Easy test for determining the shutter speed of an older camera
I have recently been given old Ernemann Film K camera.
I googled the camera and found some data.
The lens is probably a fixed f12,5 lens.
Production data probably 1920's
I would like to use this camera and am trying to find out the shutterspeed.
Fot shutter speed there are three settings on front of the camera:
A fixed shutterspeed of unknown length and two time settings.
First, is there anybody around here who knows the originally designed speed?
Or who can make an educated guess?
Two, is there an easy way to test the shutter speed without losing a whole
or several rolls. Given that there is only one f size and one shutterspeed
the only variable in the equation is the filmspeed and the light conditions.
I suppose there are probably devices available for testing shutterspeeds
however i have no access to them.
Kind regards Jaap Dijks
What I've done in the past, with some success, is to record the sound of the shutter firing on a computer, then look at the waveform. There should be distinct peaks for the sound of the release and the sound of the close; the time between them is (close to) the shutter speed.
Originally Posted by jaapdijks
It's not a real precision technique---I don't think I'd trust it to distinguish between 1/400 and 1/500 or anything like that---but it'll give you an approximate answer.
I've never done it really but you could shoot a television show.
shoot all speeds the camera has then rewind the film
put into camera with known speeds
and fire the rest of the roll
1/25 should show a full screen
1/100 will show like 70%
1/250 will show 35%
1/500 18% ?
It does use film
Maybe hold a digi behind the camera with back open on BULB or TIME and fire the shutter (while pointing at TV) so the digi records it
Might work for free that way
If you can buy slide [transparency] film for your camera, you may be able, by making test exposures at various apertures, determine the effective shutter speed[s]. Slide film is quite sensitive to proper exposure. I suggest photographing the same scene, side-by-side with a camera with known shutter speeds as a control device. I leave the experimental design details to you.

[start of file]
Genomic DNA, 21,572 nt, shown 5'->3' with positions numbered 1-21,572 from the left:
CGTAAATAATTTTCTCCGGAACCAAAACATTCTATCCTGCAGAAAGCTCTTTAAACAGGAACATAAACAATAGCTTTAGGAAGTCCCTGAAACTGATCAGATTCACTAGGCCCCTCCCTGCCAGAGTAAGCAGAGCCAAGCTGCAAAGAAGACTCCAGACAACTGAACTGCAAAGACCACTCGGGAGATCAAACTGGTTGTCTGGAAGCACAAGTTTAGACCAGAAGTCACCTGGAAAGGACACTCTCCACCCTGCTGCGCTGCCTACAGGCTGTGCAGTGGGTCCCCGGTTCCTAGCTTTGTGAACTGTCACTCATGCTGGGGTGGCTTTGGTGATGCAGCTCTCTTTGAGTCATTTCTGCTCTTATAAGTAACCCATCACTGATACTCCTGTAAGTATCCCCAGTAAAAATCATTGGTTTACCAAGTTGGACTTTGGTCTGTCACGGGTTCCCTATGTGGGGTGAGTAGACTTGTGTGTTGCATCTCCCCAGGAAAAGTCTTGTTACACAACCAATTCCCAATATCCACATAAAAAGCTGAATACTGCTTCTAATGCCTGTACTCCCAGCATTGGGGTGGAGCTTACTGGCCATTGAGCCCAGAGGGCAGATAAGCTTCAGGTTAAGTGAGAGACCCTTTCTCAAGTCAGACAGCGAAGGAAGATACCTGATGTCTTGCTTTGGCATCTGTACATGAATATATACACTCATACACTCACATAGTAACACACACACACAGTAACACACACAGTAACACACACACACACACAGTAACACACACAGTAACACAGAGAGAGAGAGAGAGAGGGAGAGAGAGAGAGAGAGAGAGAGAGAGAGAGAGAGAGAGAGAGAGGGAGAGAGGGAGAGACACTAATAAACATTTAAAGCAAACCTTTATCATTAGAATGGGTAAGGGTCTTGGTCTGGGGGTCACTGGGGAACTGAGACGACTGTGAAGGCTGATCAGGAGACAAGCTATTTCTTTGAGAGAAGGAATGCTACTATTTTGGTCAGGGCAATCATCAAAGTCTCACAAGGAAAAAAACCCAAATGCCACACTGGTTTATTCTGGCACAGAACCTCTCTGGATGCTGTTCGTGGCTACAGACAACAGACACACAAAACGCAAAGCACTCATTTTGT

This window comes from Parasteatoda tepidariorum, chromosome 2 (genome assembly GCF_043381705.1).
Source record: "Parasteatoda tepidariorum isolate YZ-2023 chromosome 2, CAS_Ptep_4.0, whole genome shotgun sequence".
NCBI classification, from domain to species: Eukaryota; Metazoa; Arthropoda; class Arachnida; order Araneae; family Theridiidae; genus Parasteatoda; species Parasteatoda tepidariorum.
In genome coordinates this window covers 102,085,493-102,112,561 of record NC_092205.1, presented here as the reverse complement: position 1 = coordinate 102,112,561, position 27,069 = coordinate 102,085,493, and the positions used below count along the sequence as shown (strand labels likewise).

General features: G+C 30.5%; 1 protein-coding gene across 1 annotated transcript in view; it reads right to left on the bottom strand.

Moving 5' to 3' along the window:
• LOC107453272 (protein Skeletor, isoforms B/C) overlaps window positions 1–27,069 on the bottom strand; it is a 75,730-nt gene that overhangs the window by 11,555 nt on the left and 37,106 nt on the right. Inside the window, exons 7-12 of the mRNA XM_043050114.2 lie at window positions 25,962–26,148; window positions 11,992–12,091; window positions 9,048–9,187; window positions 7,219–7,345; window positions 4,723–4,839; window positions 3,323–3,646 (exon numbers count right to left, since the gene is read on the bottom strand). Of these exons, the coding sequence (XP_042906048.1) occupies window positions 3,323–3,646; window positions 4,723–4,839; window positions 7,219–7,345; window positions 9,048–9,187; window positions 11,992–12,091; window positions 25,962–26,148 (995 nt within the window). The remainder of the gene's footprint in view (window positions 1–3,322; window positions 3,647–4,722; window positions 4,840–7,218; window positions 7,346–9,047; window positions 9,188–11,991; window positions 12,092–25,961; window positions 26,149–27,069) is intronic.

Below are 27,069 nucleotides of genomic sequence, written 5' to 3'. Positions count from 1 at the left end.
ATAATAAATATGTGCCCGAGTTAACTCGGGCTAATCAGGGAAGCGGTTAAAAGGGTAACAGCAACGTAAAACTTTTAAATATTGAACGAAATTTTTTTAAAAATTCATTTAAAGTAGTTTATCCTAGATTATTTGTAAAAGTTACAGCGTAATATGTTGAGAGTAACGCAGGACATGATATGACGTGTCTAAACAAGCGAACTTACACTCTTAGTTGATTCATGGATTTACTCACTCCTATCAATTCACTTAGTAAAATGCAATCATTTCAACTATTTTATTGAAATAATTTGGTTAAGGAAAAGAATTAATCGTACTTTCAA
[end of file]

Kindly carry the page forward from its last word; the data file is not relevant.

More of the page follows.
Shooting one roll on a sunny day would be the simplest solution. You could get a close starting point if you have (or can borrow) another camera and compare the sounds.
"There are two ways to avoid most trouble in life: live below your means... and within your seams."
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I bought a shutter tester to test speeds for about $60.00 I was suprised to find how far off some lenses were. It paid for it's self by reducing bad exposured after I knew how to compensate for each lens.
This is the same tester a lot of repair shops and camera stores have, see if someone can test it and give you the times.
DIGITAL IS FOR THOSE AFRAID OF THE DARK.
Place a reference mark of some sort on the edge of a turn table of record player---if you can find one; from directly above, photograph this moving mark at 33 rpm. The amount of distance of the blurred mark can be extrapolated into a time the shutter was open.
John, Mount Vernon, Virginia USA
The TV test that sun of sand mentions can be done without film; just open the back and look through the film gate as you shoot a TV. This Web page describes the process in more detail. Note that this technique works only with older raster-scan TVs and computer monitors, and you must be aware of the TV/monitor's refresh rate. (This can be just about anything for a computer monitor.) If you've got a new high-def LCD, plasma, etc. TV or computer monitor, this technique won't work. It's a bit of a seat-of-your-pants approach, since you can't get an exact number from it, just a guesstimate of "oh, that looks about right for 1/125s" (or whatever). FWIW, I used this technique to adjust the shutter speed on my Kiev 6C, which arrived with shutter speeds that were very badly off. I'm sure my Kiev's shutter speeds are still off, but not badly enough to cause me serious problems.
I've seen plans on the Internet for an elaboration of the sound card technique described by ntenny: [url=http://www.davidrichert.com/sound_card_shutter_tester.htm]one,[url] two, three. The idea is to hook up a phototransistor to a computer's sound card, position that phototransistor behind the film gate, shine a light through the lens or lens mount, use an audio recording program to record the output from the phototransistor as you fire the shutter, and measure the time the shutter was open using the audio program. Parts are supposed to cost about $5. There's a guy who sells these on eBay for $51 (shipped) if you're completely hopeless with electronics. I'm planning to put one of these together myself soon (maybe this weekend, in fact), but I've not gotten around to it yet.
I agree, the easiest way would be to use a shutter speed tester. All the other ways are much more difficult.
Originally Posted by raucousimages